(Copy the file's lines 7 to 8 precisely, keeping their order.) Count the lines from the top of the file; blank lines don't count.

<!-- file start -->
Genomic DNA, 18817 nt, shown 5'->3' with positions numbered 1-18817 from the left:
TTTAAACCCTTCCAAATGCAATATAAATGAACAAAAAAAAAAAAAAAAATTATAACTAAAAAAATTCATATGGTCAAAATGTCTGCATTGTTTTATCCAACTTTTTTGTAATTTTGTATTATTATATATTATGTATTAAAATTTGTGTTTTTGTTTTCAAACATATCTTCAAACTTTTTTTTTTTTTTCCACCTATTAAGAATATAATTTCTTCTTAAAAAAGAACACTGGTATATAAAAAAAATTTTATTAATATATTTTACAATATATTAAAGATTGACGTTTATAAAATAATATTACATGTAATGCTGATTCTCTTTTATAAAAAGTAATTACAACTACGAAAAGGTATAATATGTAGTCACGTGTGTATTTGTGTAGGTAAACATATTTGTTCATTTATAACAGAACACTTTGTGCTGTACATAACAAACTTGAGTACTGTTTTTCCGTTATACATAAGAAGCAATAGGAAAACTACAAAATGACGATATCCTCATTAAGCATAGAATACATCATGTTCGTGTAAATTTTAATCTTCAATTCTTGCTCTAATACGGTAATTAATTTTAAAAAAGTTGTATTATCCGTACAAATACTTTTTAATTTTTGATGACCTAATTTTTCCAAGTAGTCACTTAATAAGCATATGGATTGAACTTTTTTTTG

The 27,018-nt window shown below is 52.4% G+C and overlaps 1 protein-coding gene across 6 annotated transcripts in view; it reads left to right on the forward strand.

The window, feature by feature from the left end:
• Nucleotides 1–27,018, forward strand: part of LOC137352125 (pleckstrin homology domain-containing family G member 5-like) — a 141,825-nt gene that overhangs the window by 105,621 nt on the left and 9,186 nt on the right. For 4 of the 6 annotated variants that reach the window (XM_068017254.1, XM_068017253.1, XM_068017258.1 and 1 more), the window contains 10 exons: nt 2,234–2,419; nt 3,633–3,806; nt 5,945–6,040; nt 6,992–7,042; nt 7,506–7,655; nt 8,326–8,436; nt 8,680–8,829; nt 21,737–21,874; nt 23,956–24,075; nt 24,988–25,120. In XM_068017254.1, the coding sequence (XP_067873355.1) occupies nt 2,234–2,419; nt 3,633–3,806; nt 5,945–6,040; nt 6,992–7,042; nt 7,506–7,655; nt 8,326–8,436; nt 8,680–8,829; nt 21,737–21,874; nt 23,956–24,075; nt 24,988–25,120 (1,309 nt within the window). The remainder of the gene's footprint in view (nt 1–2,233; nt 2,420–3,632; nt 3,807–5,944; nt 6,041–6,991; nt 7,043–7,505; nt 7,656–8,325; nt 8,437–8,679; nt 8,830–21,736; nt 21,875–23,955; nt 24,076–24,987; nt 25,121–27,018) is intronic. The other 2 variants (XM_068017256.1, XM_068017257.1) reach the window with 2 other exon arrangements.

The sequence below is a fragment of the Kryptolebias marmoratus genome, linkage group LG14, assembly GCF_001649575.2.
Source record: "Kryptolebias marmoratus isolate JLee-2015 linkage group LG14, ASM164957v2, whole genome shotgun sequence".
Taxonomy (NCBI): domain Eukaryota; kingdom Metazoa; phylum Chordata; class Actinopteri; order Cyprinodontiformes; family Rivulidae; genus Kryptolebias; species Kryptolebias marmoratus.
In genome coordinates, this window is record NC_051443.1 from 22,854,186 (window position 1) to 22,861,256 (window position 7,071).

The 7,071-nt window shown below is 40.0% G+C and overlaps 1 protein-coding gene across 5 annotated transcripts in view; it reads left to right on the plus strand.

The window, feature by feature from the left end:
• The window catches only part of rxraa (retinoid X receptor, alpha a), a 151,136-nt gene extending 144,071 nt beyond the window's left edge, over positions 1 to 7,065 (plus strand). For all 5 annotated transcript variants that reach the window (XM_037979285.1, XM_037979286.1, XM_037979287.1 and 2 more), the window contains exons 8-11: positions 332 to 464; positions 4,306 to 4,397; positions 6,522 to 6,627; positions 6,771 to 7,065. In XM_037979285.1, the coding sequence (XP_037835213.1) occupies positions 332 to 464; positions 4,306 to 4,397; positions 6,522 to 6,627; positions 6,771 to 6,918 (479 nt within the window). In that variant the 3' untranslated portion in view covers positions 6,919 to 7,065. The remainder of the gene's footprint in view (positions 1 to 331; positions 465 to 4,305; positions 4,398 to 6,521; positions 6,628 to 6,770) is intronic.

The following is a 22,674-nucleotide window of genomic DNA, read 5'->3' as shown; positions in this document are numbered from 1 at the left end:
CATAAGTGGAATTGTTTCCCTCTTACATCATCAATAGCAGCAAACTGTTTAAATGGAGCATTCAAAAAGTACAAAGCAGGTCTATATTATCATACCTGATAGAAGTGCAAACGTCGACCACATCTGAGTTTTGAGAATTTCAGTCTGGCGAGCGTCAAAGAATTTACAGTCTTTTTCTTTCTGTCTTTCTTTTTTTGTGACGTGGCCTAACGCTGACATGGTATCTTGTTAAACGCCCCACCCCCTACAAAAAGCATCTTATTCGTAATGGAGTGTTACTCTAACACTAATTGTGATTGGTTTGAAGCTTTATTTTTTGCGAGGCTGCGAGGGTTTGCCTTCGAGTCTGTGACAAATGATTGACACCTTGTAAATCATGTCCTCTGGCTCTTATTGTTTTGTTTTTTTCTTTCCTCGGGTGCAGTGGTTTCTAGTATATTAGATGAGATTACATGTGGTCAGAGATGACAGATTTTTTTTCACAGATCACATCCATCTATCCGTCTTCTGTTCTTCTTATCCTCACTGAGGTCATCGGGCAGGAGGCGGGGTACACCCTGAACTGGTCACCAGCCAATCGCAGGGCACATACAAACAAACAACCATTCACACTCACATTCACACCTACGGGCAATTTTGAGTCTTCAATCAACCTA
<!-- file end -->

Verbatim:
Source record: "Kryptolebias marmoratus isolate JLee-2015 linkage group LG14, ASM164957v2, whole genome shotgun sequence".
Taxonomy (NCBI): domain Eukaryota; kingdom Metazoa; phylum Chordata; class Actinopteri; order Cyprinodontiformes; family Rivulidae; genus Kryptolebias; species Kryptolebias marmoratus.